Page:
Buying A Mule: Should You Buy A Young Mule or An Experienced Mule

When you go to buy a mule, the seller tells you everything that’s right about the mule and shows you how that animal will do this or that – and when you get the mule home… nothing.

In this vide, Steve Edwards talks through why experience doesn’t count for anything and he shares a few things you REALLY want to look for. There are major differences between young mules and older mules – however, there is one thing to look for regardless of age and that’s what he talks about here.

All the time, I get phone calls, and it says, “I want to buy a 12-year-old mule.” I say to them, “Why 12 years old?” “Well, he’s got lots of experience.” Well, so what does that mean? Does that mean that you can just ride the mule, that he’ll know what to do? Eh, wrong answer. Does it mean that it’s got lots of experience, so if he sees an elk on the side a mountain, he ain’t going to get scared? Wrong answer, eh. Oh, if he sees a bear on the trail, he’s not going to be afraid. Eh, wrong answer.

Folks, I don’t care if he has hauled out 100 elk out of the mountains if he’s chased around pigs and jumped fences. I don’t care how many times he’s been up and down the trails, hauled fat people, skinny people, whatever. It don’t make a bit of difference. You cannot put in the size of a nut, walnut. They have brains on each side. They have the cranial lobe, which tells the right side what the left side’s doing, left side what the right side’s doing, but the part that really handles the information is the size of a walnut. They cannot, it is impossible for them to remember everything.

What’s possible? Natural flight because of fright, flight because of fright. They are going to use that natural instinct of running off because it is the best way to keep them from being in a problem. Horses, mules and donkeys. Mule will run off just like the horse will, y’all. They’ll buck. They bite. They kick. They’re an equine. It is part of their life to help them protect themselves from what they perceive is a problem. Now, you’re at the Grand Canyon, you get one in behind the other, the mule doesn’t have to think. He’s done that, probably, several hundred times. That’s different. One in behind the other, you’re okay, pretty much. Do you still got to think once in a while? Yes, and that’s something to be considered, but think about this.

I have been at Yosemite packing freight, five mules behind me, and then, all of a sudden, my gelding I was riding, it’s all government mules, government horse, he looks up and sees a bear. This horse has been there for almost four years, seen lots of bears, lots of bears, lots of people. We’re going down the trail, five mules behind me, and next thing you know, this bear, young bear, comes down off of the hill and onto the same trail we’re on. Of course, all the mules’ ears are up. My riding horse is up. Everybody’s thinking, “Oh, man. Look, a bear.” What is the leader going to do? That leader is the horse. What’s he going to do? Whatever he does is what the mules are going to do because equines have a leader, herd leader.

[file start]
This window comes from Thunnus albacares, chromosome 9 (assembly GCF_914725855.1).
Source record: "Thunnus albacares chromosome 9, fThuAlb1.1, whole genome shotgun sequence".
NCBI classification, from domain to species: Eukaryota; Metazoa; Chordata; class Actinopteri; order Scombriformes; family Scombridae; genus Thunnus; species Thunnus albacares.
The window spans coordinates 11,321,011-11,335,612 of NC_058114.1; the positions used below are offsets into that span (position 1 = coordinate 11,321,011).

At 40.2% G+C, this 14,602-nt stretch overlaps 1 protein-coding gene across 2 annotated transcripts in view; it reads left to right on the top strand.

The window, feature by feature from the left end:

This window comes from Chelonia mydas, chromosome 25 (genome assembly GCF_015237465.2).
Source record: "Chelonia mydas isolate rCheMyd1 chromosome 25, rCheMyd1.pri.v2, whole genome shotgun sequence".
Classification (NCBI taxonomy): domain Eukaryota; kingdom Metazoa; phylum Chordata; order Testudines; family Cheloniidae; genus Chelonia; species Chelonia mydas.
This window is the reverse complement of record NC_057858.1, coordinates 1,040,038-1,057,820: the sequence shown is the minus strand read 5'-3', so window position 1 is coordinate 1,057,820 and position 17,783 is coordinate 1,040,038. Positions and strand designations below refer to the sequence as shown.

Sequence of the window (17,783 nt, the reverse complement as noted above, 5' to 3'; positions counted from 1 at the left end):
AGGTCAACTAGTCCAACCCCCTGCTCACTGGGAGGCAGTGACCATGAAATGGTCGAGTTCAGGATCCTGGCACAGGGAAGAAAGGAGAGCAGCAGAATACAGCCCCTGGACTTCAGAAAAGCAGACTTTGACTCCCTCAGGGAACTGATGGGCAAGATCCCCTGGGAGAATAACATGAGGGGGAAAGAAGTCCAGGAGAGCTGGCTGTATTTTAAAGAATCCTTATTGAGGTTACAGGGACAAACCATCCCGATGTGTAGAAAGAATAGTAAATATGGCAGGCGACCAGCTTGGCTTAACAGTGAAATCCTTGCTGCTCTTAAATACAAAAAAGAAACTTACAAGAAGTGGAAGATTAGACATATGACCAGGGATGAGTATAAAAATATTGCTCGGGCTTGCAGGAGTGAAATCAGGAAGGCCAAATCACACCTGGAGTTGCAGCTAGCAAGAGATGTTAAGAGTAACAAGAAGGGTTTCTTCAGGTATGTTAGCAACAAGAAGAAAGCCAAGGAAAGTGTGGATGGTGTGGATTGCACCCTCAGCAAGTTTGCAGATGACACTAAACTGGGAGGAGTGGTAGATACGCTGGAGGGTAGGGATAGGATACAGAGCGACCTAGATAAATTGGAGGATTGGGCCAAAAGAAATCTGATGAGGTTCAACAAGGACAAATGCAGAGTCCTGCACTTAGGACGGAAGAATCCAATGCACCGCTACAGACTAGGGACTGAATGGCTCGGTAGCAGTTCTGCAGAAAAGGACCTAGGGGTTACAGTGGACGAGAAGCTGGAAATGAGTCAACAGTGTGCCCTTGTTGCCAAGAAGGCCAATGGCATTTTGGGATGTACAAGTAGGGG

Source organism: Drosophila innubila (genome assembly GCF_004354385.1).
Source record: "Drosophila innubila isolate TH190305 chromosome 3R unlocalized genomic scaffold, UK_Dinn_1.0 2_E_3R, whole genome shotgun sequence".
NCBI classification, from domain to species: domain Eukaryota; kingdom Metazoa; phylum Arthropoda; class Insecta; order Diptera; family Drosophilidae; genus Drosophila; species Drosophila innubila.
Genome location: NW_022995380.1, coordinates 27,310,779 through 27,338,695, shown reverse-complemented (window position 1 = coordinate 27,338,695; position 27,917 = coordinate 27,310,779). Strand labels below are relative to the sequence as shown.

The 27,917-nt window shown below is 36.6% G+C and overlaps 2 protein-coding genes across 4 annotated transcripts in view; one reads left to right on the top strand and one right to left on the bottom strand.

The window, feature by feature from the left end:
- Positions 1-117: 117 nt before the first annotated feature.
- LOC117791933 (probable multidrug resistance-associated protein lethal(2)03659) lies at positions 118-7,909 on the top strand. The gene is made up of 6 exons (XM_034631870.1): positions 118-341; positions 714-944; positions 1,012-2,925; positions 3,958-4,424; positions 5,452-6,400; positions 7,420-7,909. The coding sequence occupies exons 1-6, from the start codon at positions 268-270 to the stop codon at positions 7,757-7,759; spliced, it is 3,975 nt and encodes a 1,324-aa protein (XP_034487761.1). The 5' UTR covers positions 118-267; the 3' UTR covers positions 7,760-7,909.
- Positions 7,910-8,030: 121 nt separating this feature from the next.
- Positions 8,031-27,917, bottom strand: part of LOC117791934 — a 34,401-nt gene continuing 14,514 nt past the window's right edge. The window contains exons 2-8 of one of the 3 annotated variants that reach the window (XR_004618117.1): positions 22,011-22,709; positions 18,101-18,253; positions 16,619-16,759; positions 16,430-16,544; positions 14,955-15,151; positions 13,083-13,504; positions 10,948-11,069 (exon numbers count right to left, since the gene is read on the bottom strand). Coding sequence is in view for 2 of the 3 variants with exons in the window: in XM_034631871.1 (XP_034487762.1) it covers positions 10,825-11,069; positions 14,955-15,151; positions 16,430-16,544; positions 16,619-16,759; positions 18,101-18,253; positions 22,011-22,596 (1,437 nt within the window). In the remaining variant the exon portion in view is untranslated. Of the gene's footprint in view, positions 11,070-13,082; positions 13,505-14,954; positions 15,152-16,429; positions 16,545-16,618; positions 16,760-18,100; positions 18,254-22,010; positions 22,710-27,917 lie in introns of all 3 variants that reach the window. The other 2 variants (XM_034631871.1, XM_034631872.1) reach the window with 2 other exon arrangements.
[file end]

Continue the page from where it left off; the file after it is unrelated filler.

Now, what was my horse doing? My horse was sucking back a little bit, thinking about turning, going the other way. Wait a minute. We’re on a narrow trail, probably as wide as my arms are long. It is straight off on the left-hand side, probably 1,000 feet, and it’s a big old gradual hill on the right-hand side. I don’t have a lot of places to go and, especially, turn around five mules and go the other way. Now, wait a minute. I got an experienced horse here that’s seen bears, mules that seen bears. Well, why isn’t he going on? Because it’s a different situation. It makes no difference. Every time you see something different, it’s going to be in a different place, different smell, different side of the mountain. Do you see what I’m saying? They’ve seen the bears. I’ve seen these bears looking over a fence and almost touch them going by, but it makes no difference. They’re an equine, flight and fright.

What do I do? I use my legs with my spurs, and I tap him right side, left side. I saying, “The right brain, go forward, left brain, go forward,” with my spurs. That makes where I’m at uncomfortable. That means, going forward, i.e., toward the bear, comfortable. Well, wait a minute. He’s uncomfortable. That’s right, but if you go ahead and don’t use your spurs, if you go ahead and try to do it with your hands and your seat, you are not going to have anything but a wreck. Well, wait a minute. I got an experienced horse. This horse was 12 years old, been at Yosemite a lot of years, been up and down this same trail.